Midway through the recently completed third season of “Ted Lasso,” Jason Sudeikis’ existentially adrift football coach stumbles into a revelation that would alter his ailing team’s fortunes – the triangle offense.
This apparently complex strategy tasks players with maintaining a constantly moving web of triangles ensuring that the player with the ball always has passing options, giving them a measure of control over an ever-changing field.
Phil Jackson implemented it while coaching the Chicago Bulls in the early ’90s, which dawns on Ted while he’s watching a rerun of a classic Bulls game in an American-style burger joint in Amsterdam. That’s about as close to kismet as a man like him gets, so he decides to adapt it for AFC Richmond’s Greyhounds.
When Ted shares his bright idea with Beard (Brendan Hunt), his assistant coach breaks the news that soccer’s triangle offense already exists. It even has a name: Total Football. And, to Ted and Beard’s satisfaction, it proves to be an elegant way to manipulate a game that perpetually fluctuates between order and chaos by requiring players to be adaptive, thereby defying predictability.
If the show employed such discipline in its third and possibly final season, we may not be walking away with such mixed feelings.
Don’t get me wrong — the season (series?) finale “So Long, Farewell,” written by Hunt, Sudeikis and their fellow executive producer Joe Kelly, is precisely the ending we should have expected from “Ted Lasso.” Heavy on nostalgia, and expanding the circumstances surrounding the titular coach’s teary exit, it won the long game promised from its starting whistle.
The finale culminates the goals Ted, Beard, AFC Richmond’s owner Rebecca Welton (Hannah Waddingham) and fellow coach Roy Kent (Brett Goldstein) set for themselves once the team truly became a team. First, they healed. Next they climbed out of of relegation barrel. Then they bolted to the top of the Premier League. The team makes Ted’s “BELIEVE” sign their talisman, and are devasted when kit man turned assistant coach turned heel Nate Shelley (Nick Mohammed) tears it in half in a jealous fit in Season 2.
Some plot resolutions require more of an explanation than an ethos informed by kindness.
Sagely Ted tapes it together again only to rip it into smaller pieces in this final run – which, we find out in a moving halftime locker-room scene, every member kept a piece of, waiting to reassemble it at the right moment. That turns out to be halftime in a defining match against their rivals West Ham United.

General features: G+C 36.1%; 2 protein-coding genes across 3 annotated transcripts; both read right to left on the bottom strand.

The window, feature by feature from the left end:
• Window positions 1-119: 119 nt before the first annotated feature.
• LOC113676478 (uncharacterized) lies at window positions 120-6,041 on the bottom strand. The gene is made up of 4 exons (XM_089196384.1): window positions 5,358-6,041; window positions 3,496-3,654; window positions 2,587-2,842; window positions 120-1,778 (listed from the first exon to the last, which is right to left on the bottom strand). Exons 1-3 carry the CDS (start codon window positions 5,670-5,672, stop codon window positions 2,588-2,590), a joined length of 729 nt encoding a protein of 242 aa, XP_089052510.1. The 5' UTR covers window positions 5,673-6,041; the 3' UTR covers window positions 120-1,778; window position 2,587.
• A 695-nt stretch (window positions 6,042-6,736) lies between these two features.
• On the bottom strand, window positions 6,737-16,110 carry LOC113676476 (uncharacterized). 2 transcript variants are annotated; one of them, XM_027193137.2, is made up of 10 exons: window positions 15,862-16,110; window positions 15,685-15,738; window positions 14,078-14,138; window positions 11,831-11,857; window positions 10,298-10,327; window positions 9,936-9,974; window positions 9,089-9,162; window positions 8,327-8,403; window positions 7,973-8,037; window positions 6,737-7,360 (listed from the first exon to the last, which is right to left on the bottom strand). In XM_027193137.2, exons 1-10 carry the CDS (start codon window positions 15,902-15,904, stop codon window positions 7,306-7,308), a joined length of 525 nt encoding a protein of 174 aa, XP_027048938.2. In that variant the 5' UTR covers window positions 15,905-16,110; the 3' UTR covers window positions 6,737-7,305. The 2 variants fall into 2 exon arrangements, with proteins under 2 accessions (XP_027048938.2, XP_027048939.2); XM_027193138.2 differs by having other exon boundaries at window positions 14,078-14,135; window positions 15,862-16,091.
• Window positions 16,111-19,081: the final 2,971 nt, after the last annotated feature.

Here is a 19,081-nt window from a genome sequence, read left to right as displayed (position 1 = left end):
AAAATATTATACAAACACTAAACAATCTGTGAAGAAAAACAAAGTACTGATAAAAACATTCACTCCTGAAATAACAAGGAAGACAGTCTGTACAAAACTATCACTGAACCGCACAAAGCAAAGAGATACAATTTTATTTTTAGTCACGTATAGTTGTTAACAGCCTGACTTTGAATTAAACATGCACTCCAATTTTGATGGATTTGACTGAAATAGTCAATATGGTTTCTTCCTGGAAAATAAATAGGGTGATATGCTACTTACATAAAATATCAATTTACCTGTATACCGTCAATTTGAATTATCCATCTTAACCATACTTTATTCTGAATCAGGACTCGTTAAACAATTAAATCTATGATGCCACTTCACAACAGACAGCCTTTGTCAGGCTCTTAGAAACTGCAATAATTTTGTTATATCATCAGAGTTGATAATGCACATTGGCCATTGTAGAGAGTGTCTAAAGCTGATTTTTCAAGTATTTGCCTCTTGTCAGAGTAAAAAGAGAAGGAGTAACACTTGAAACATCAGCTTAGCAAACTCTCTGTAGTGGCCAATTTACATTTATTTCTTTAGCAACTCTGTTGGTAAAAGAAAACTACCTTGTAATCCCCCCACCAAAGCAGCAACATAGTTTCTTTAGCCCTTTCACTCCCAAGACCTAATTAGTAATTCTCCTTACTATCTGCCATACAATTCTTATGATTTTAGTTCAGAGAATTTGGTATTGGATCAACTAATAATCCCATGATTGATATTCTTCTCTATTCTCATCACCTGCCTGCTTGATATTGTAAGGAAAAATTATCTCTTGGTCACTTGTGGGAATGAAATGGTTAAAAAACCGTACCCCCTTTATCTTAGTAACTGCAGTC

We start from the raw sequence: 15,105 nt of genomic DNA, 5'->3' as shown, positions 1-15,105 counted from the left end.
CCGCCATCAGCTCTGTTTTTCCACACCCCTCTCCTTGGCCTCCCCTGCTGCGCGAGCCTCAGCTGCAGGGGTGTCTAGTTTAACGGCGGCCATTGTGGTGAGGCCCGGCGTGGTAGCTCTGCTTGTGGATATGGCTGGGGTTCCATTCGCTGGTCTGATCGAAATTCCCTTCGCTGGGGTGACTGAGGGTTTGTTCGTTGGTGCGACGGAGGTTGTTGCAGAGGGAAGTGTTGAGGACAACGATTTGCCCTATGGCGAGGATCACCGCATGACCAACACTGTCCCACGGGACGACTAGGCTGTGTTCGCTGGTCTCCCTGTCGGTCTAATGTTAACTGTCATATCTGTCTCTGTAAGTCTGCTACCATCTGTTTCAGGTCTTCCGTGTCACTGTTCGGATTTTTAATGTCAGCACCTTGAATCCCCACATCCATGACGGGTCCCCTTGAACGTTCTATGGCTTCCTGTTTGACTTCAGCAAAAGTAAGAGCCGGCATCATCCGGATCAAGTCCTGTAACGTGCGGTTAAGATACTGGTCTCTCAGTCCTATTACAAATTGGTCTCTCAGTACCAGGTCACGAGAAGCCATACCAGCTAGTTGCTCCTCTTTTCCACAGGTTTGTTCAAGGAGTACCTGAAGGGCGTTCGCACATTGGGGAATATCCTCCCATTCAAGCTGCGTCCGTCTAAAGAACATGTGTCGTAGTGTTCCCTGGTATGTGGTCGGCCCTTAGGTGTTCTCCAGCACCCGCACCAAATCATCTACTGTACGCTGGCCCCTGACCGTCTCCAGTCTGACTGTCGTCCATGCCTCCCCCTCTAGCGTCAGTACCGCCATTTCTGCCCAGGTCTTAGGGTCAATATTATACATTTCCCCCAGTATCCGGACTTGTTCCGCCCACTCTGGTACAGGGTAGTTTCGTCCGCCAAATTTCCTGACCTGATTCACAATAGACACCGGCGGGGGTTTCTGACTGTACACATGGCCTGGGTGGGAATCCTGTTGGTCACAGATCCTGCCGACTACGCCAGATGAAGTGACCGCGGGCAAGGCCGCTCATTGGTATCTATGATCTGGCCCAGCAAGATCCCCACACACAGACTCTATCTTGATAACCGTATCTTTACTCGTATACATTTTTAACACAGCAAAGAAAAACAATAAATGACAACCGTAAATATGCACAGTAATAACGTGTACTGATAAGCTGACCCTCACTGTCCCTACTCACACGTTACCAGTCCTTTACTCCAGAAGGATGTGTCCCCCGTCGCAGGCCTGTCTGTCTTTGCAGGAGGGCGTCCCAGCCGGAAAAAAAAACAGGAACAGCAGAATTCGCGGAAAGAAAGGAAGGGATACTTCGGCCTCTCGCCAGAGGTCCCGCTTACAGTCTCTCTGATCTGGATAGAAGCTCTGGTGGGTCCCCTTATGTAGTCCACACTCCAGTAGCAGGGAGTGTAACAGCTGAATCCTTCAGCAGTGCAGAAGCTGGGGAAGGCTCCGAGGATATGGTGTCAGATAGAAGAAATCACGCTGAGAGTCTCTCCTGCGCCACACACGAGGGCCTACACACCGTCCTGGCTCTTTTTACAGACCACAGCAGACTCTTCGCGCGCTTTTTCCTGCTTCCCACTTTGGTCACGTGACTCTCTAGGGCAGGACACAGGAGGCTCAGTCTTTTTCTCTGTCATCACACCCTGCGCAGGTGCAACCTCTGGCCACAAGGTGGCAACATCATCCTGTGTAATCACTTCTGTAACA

This is but one of the many ways “So Long, Farewell” brings the story full circle, rolling its way back to all the cues that made viewers fall for “Ted Lasso” in the first place. As a gift to their departing leader, the team performs that signature ditty from “The Sound of Music,” complete with adapted choreography, and Dani Rojas (Cristo Fernández) tying a bow on it by performing the Gretl verse – “The sun has gone to bed and so must I/Adios! Adios!” – a response of sorts to their performance of NSYNC’s “Bye Bye Bye” at the end of Season 2.
The finale game glimpses AFC Richmond at its best as individuals and collectively, with the winning sprint coming from a play originated by a forgiven Nate. And the goal is achieved by reformed showboat Jamie Tartt (Phil Dunster) stepping out of the spotlight to let Sam Obisanya (Toheeb Jimoh) claim the glory. When Ted first arrived, Jamie refused to pass the ball to anyone else. Now both men win as a unit.
Circles are wonderful containers. They can also become distended by forcing too much inside at once, which describes this “adios” season. Too many characters were forced to compete in too small of a capacity to allow them to cleanly execute their ambitions. With episodes clocking in at nearly an hour each, it’s as if the writers tried to jam two seasons in one.
Similar bloat has plagued many great shows over the years. Remember the overly long later episodes of “Sons of Anarchy”? The jam-packed yet substantially slight chapters that wound down “Game of Thrones”?
Notice, those are dramas. “Ted Lasso” is, or was, a comedy. But it veered into the same territory that lost Westeros for us, abandoning some of its humor’s punch in the bargain.
Ted Lasso (Apple TV+)
A circle neatly divides into triangular pie slices, a manageable way to consume treats. And “Ted Lasso” had a stalwart system made up of stable, three-sided shapes, along with appealing duos like Ted and Beard, Keeley (Juno Temple) and Rebecca; Keeley and Roy, who never should have broken up; Roy and his niece Phoebe (Elodie Blomfield); and the bromance between Roy and Jamie.
As for those triads, we had Ted, Beard and Roy; Rebecca, Ted and the team’s kindly Director of Football Operations, Leslie Higgins (Jeremy Swift); Keeley, Roy and Jamie and others. Conceptually, there’s also Ted, his guilt over leaving his son Henry (Gus Turner) and his urge to encourage the young men he’s coaching to become their best selves. We have Ted, England and Kansas; and the three-way battle between Rebecca, her ex-husband and West Ham United owner Rupert Mannion (Anthony Head), and Rebecca’s self-respect.